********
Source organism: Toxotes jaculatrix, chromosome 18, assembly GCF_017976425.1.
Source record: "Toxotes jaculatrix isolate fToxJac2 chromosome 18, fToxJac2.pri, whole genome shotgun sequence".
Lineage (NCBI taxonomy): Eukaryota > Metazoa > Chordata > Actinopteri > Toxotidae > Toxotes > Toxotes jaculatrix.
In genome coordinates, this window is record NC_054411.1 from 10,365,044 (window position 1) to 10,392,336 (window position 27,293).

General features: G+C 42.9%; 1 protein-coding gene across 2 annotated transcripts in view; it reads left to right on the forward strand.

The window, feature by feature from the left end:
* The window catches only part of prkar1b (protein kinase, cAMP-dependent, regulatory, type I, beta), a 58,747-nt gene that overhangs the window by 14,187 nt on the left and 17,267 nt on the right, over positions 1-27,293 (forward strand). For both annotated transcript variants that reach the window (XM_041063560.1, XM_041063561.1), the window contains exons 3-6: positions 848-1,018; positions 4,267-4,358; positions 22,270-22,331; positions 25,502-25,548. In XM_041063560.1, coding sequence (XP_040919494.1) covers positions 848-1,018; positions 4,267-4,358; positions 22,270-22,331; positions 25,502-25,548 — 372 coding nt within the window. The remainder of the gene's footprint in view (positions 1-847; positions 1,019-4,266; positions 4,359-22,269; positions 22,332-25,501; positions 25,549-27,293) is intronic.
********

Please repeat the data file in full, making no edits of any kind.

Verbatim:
Source organism: Toxotes jaculatrix, chromosome 18, assembly GCF_017976425.1.
Source record: "Toxotes jaculatrix isolate fToxJac2 chromosome 18, fToxJac2.pri, whole genome shotgun sequence".
Lineage (NCBI taxonomy): Eukaryota > Metazoa > Chordata > Actinopteri > Toxotidae > Toxotes > Toxotes jaculatrix.
In genome coordinates, this window is record NC_054411.1 from 10,365,044 (window position 1) to 10,392,336 (window position 27,293).

General features: G+C 42.9%; 1 protein-coding gene across 2 annotated transcripts in view; it reads left to right on the forward strand.

The window, feature by feature from the left end:
* The window catches only part of prkar1b (protein kinase, cAMP-dependent, regulatory, type I, beta), a 58,747-nt gene that overhangs the window by 14,187 nt on the left and 17,267 nt on the right, over positions 1-27,293 (forward strand). For both annotated transcript variants that reach the window (XM_041063560.1, XM_041063561.1), the window contains exons 3-6: positions 848-1,018; positions 4,267-4,358; positions 22,270-22,331; positions 25,502-25,548. In XM_041063560.1, coding sequence (XP_040919494.1) covers positions 848-1,018; positions 4,267-4,358; positions 22,270-22,331; positions 25,502-25,548 — 372 coding nt within the window. The remainder of the gene's footprint in view (positions 1-847; positions 1,019-4,266; positions 4,359-22,269; positions 22,332-25,501; positions 25,549-27,293) is intronic.